Two years ago, on Feb.13, 2015, I wrote a post on this site titled “I Believe in the Profession of Journalism,” a line taken from the Journalist’s Creed written by Walter Williams, founder and first dean of the University of Missouri School of Journalism.
A former student who had been in a journalism class I taught many years ago had asked me what I thought should be done about Brian Williams who was then nightly news anchor for NBC News and had “misrepresented events which occurred while he was covering the Iraq War in 2003.” My opinion was that he should be fired forthwith because I still believed in the profession of journalism as defined by Walter Williams in that long creed I had to memorize before I was granted the B.J. degree. I have always been very proud of that degree, for at the time The University of Missouri School of Journalism was the most respected undergraduate school of journalism in the country.
As it turned out, Brian Williams was fired.
Now, however, two years have passed. Brian Williams is being rehabilitated at MSNBC. Dan Rather, who participated in journalistic fraud resulting in the firing of three producers and his leaving his position as anchor of the CBS evening news, is opining all over the place, demanding that the truth be told (!) and we are bombarded daily by “fake news,” stories that because of careless reporting, devious manipulation or outright deception turn out to be false. We no longer know what to believe.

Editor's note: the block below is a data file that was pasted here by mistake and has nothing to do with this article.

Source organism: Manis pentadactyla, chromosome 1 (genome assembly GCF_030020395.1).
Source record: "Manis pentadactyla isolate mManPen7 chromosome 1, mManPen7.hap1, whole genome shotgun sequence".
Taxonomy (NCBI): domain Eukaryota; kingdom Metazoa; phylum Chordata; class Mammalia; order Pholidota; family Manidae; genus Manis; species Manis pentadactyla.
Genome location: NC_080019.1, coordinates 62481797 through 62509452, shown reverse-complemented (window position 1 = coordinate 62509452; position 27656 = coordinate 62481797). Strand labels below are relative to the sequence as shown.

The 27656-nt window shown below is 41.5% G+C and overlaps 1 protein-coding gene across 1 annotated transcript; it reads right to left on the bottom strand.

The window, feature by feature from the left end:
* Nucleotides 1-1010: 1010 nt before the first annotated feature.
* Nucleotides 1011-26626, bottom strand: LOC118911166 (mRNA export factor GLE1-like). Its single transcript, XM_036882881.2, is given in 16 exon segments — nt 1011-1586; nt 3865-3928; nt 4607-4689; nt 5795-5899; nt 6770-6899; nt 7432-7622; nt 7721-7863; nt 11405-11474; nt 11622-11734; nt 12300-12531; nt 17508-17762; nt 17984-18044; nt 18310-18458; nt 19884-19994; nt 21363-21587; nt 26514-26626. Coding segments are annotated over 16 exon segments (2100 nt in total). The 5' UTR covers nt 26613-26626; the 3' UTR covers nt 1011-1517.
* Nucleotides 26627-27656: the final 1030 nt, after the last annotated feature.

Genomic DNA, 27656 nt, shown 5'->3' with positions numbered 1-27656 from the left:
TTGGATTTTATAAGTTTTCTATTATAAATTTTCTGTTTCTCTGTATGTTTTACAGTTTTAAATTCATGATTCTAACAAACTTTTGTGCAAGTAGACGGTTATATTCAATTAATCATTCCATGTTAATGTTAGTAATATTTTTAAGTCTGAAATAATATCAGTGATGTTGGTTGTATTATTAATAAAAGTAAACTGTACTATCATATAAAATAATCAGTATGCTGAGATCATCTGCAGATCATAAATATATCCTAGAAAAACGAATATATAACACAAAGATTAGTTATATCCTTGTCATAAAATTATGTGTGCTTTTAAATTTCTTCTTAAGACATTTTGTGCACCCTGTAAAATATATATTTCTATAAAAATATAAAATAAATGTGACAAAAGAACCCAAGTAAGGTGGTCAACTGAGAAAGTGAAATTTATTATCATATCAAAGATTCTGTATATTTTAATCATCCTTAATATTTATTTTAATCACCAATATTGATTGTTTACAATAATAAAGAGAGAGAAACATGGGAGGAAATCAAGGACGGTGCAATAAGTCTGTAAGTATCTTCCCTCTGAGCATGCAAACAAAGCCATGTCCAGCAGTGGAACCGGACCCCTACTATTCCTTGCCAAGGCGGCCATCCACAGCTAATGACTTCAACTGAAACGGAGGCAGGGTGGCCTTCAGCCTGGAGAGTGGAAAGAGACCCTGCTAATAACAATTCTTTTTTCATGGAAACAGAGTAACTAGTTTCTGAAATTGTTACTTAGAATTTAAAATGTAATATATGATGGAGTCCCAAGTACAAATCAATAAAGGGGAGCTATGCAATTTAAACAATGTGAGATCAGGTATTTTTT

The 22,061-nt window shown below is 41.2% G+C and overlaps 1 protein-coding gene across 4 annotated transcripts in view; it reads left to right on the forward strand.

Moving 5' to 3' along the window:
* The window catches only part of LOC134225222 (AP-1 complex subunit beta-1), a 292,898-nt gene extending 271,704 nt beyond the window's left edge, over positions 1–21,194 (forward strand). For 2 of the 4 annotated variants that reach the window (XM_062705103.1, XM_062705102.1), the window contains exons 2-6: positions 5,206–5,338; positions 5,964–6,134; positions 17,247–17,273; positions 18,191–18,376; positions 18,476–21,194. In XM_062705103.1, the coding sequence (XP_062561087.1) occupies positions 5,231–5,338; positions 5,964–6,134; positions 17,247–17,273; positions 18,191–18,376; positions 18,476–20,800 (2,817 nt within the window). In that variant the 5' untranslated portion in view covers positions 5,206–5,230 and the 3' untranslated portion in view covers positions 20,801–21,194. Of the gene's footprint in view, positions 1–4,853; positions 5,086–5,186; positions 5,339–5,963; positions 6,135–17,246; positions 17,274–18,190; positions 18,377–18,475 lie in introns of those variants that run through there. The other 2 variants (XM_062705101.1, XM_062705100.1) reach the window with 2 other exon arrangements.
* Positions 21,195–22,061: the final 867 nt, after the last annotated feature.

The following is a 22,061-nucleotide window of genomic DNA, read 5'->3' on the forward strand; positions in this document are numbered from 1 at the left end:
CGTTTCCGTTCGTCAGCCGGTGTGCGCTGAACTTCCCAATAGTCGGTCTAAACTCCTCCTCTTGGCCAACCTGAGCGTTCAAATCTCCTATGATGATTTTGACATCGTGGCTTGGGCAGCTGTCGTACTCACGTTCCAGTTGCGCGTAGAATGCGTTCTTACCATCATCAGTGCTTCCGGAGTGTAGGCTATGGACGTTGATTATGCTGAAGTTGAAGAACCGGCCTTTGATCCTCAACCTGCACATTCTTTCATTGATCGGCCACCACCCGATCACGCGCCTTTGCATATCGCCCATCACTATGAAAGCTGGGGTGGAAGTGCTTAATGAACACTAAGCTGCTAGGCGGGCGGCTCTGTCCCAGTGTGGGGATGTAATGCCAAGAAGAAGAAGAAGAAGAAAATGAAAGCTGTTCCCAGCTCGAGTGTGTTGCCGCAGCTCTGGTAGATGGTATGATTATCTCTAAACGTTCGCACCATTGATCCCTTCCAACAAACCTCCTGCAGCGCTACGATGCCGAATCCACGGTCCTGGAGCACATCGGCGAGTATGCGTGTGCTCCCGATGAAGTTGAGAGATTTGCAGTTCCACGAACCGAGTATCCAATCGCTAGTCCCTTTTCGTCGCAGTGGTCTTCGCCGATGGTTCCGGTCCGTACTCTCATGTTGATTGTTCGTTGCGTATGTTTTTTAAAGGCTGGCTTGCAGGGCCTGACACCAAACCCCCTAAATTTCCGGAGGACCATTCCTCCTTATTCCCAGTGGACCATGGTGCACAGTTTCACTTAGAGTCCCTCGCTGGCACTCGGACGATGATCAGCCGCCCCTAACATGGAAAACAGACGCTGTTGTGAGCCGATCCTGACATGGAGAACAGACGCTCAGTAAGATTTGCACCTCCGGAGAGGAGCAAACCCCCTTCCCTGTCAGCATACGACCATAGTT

We should not be surprised. The political climate is so acrimonious that there is little appetite for balanced or accurate reporting. Brian Williams’ embroidery of his experience made his account more exciting and entertaining for his audience. But there is a different more sinister motive behind current journalistic deception. It is simply to delegitimize a presidency. The perpetrators make no bones about it.
It breaks my heart to say it, but I no longer believe in the profession of journalism as defined by Walter Williams. The only way we might recover is through the education of a new generation of critical thinkers. But given the state of American education, that seems like a long shot.